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Tuesday, March 27, 2012

Boccea: Just a Roman Neighborhood

Via di Boccea, looking east from a bus stop. 

1961 Church

We had arranged to have lunch with a friend, in her neighborhood, a second-tier "suburb" to Rome's northeast, beyond the Vatican.  Boccea, it's called, after its main street, Via di Boccea, which runs east of the Cornelia Metro stop on the "A" line.  

We had arrived by scooter with about 45 minutes to spare, just enough time to get a sense of the area.  What we found was "just" a Roman neighborhood: teeming with shoppers and workers, touched by the marks of recent history, graced by one of Rome's finest parks,  brightened by color and creativity.


Lady Bar
Boccea is one of Rome's newer neighborhoods.  We found a bar, Bar Molini, dating to 1952 and, nearby, a church--probably the first to be built in the quartiere--constructed in 1961 (above left).  So it seems Boccea had its origins in Rome's postwar "boom."  We don't know the age of Lady Bar (right), but we liked the name, and the concept.  Looks like the clientele is mostly pregnant. 


Pet supplies



Among the dozens of shops that line Via di Boccea and the side streets to the north, we noticed a pet supply store with its  carriers and beds arranged along a broad sidewalk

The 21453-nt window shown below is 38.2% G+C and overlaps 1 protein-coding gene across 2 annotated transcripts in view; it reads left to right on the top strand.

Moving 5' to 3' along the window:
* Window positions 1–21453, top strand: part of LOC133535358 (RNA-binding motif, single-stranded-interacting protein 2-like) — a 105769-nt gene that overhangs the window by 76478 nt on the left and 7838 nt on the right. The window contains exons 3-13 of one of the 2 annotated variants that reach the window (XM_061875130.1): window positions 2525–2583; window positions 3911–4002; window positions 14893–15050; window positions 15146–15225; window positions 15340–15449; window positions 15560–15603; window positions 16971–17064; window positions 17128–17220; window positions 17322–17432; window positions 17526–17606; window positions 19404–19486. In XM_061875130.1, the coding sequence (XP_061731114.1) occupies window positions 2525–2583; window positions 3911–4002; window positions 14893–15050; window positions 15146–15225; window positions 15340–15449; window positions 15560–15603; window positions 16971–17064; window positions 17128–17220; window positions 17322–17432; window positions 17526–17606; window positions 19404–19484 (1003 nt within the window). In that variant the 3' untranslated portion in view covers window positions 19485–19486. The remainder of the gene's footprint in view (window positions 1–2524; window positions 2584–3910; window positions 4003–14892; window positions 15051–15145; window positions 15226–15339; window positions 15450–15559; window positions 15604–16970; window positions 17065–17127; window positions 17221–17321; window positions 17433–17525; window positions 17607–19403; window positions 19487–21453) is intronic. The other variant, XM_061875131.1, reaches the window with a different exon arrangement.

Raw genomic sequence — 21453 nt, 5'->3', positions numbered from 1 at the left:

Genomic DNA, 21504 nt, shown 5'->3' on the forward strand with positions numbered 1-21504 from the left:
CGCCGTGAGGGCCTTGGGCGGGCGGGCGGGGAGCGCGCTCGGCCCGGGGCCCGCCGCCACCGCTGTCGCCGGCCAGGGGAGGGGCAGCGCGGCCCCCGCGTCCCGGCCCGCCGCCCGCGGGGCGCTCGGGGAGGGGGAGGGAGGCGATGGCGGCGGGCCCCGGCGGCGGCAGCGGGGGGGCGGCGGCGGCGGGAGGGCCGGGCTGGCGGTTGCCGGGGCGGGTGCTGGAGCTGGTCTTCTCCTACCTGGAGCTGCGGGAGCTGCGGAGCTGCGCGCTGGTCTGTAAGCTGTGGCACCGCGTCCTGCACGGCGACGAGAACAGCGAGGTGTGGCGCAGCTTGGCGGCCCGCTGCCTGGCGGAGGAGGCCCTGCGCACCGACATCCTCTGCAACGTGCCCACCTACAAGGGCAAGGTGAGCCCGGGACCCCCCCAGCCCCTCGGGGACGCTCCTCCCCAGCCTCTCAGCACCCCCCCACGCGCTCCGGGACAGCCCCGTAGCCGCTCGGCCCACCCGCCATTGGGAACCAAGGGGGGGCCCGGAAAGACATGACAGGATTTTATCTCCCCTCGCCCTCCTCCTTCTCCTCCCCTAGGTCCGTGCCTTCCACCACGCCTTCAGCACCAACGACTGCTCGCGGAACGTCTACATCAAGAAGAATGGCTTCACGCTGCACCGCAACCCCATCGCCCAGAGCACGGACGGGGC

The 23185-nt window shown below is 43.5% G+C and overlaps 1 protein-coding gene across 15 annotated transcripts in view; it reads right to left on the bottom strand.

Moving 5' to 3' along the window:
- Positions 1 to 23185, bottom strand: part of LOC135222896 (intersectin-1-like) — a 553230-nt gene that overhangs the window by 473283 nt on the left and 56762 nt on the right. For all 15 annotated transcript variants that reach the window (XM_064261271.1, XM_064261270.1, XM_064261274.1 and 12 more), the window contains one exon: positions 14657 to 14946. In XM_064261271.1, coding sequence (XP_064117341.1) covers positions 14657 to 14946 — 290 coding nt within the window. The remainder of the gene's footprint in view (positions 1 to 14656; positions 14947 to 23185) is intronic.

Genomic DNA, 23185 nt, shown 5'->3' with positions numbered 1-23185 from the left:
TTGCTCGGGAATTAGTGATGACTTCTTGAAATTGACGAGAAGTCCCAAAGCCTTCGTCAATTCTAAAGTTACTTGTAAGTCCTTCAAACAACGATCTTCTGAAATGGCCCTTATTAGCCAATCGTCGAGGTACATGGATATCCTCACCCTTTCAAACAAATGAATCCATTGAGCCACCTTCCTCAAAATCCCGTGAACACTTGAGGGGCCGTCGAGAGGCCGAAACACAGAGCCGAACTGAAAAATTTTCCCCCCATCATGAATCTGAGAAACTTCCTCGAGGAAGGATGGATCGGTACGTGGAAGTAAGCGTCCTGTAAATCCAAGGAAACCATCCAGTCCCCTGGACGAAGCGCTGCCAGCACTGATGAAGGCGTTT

A line of new bicycles added color to the streetscape. 



Meat Handler


And a macelleria (meat market), receiving its supply of meat from a couple of guys in blood-colored garb. 





Hip Vespa


A bicycle with an old-fashioned basket (it could have belonged to Dorothy in The Wizard of Oz) and--a real prize--an old but still functional Vespa, decorated in the pointillism style of Seurat.




Curious building
In the triangle formed by Via di Boccea and Via della Pineta Sacchetti, we discovered an open air market and, just across the latter street, an unusual building, perhaps the inspiration for the bulbous forms of Parco della Musica. 




Parco del Pineto
We were near Parco del Pineto (Park of the Pine Grove), the one landmark familiar to us from an earlier visit, and we couldn't resist admiring the tall pini (Rome's distinctive "umbrella" pine trees) that govern its southwestern approach.   To the north, along a path that skirts Forte Braschi (a functioning military installation), you'll find some high-grade graffiti.  And in the valley below the pines...well, more adventures to be had (we describe our own journey through this park in Rome the Second Time, Itinerary 11). 

Just a Roman neigborhood.
Bill

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